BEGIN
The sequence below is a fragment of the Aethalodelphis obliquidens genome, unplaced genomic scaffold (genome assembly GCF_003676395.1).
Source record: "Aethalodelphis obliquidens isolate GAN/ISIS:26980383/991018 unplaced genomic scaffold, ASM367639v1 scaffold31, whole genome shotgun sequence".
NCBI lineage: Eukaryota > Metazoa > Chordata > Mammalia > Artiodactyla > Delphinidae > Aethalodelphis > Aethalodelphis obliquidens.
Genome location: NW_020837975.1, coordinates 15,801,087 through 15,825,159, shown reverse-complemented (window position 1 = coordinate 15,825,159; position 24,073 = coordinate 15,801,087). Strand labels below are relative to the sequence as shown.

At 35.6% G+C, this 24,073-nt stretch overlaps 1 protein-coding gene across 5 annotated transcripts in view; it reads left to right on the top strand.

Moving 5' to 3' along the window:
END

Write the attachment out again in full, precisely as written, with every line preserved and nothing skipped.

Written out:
The sequence below is a fragment of the Aethalodelphis obliquidens genome, unplaced genomic scaffold (genome assembly GCF_003676395.1).
Source record: "Aethalodelphis obliquidens isolate GAN/ISIS:26980383/991018 unplaced genomic scaffold, ASM367639v1 scaffold31, whole genome shotgun sequence".
NCBI lineage: Eukaryota > Metazoa > Chordata > Mammalia > Artiodactyla > Delphinidae > Aethalodelphis > Aethalodelphis obliquidens.
Genome location: NW_020837975.1, coordinates 15,801,087 through 15,825,159, shown reverse-complemented (window position 1 = coordinate 15,825,159; position 24,073 = coordinate 15,801,087). Strand labels below are relative to the sequence as shown.

At 35.6% G+C, this 24,073-nt stretch overlaps 1 protein-coding gene across 5 annotated transcripts in view; it reads left to right on the top strand.

Moving 5' to 3' along the window: